Freight load and unload facilities located off the public right-of-way are typically not documented in publicly available databases. Without detailed knowledge of these facilities, i.e. private freight load and unload infrastructure, cities are limited in their ability to complete system-wide freight planning and to comprehensively evaluate the total supply of load and unload spaces in the city. To address this challenge, this research describes the development and application of a data collection methodology and a typology of private freight load/unload facilities for their inventory and documentation in dense urban centers.
The tools developed in this research are practice-ready and can be implemented in other cities to support research, policy and planning approaches that aim to improve the urban freight system. Assessment of the degree of harmonization between the current delivery vehicle dimensions and infrastructure they service is a crucial step of any policy that addresses private freight load/unload infrastructures. This includes providing: the adequate access dimensions, capacity to accommodate the volume and vehicle type, and an effective connecting design between the facilities and the public right-of-way.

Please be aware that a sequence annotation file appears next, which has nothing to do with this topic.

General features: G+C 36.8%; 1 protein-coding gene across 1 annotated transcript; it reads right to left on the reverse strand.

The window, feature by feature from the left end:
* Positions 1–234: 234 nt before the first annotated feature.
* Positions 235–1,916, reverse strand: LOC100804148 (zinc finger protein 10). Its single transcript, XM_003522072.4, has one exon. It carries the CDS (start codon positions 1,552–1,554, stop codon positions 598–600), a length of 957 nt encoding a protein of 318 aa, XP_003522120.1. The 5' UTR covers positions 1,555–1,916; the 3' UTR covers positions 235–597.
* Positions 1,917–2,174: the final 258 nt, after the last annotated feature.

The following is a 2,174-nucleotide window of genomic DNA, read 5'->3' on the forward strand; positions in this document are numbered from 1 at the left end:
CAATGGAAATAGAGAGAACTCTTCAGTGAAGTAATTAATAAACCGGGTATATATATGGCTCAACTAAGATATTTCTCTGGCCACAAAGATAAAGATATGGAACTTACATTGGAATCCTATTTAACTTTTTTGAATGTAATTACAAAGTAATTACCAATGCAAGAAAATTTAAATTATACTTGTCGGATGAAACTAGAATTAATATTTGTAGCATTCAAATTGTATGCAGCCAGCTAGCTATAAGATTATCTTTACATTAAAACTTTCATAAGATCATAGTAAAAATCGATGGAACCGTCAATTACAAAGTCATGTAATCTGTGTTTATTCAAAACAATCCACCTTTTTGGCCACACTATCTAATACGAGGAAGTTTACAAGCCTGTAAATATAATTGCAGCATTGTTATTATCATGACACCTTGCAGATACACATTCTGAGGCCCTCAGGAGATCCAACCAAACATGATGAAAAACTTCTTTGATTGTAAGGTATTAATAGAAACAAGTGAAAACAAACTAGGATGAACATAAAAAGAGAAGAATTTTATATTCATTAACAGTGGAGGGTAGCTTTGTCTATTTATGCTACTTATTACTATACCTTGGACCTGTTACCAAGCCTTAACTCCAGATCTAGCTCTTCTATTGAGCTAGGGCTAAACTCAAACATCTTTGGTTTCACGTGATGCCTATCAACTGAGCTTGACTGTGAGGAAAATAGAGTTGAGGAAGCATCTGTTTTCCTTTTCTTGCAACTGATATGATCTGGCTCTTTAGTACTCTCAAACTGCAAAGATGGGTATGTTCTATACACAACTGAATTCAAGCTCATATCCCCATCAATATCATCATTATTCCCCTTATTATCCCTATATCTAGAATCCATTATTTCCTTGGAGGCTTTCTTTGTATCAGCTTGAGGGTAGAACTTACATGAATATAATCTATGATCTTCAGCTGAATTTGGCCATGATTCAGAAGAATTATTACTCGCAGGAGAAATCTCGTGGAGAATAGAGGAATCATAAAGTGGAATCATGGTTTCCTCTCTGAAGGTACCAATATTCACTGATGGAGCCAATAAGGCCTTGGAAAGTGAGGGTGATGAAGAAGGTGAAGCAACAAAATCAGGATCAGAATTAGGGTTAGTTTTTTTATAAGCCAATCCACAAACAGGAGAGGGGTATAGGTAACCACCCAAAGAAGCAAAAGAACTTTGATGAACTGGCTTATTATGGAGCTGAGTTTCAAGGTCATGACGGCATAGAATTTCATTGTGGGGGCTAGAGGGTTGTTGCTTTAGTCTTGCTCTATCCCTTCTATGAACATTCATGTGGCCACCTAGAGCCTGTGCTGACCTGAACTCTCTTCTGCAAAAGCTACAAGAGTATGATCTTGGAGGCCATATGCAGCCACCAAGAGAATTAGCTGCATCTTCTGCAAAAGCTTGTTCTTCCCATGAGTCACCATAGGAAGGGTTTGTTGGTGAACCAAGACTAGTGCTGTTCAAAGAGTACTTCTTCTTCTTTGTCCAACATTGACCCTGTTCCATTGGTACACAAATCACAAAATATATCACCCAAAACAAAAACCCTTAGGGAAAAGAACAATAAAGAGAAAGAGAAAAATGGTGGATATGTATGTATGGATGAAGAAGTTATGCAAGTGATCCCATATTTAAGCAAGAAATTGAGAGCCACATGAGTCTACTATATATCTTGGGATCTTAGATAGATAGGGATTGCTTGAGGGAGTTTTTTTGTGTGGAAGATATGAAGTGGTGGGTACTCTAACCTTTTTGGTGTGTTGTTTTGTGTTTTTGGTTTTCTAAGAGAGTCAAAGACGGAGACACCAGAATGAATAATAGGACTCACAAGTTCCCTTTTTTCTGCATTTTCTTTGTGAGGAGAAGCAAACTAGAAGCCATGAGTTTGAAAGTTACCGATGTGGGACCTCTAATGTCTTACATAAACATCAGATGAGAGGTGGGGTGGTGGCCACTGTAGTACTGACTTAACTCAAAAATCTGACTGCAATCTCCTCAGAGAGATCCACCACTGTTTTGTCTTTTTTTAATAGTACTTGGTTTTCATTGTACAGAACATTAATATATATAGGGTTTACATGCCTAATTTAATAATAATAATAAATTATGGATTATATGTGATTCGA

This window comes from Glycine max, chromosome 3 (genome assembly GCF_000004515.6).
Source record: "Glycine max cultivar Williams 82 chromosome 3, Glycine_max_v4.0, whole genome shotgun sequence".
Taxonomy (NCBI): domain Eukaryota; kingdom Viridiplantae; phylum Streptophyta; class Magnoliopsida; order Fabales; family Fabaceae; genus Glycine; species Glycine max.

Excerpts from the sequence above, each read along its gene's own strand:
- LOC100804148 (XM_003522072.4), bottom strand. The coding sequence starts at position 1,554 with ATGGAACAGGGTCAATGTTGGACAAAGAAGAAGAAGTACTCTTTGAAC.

A case study in Downtown Seattle found more than 337 private freight facilities for loading/unloading of goods but that translates into only 5% of the buildings in the densest areas of the city had these facilities. Alleys were found to play a critical role since 36% of this freight infrastructure was accessed through alleys.
This research results in the first urban inventory of private freight load/unload infrastructure, which has been shown to be a valuable resource for the City of Seattle that can be used to better understand and plan for the urban freight system.
Machado León, J., Girón-Valderrama, G., Goodchild, A., & McCormack, E. Supporting Comprehensive Urban Freight Planning by Mapping Private Load and Unload Facilities (2023).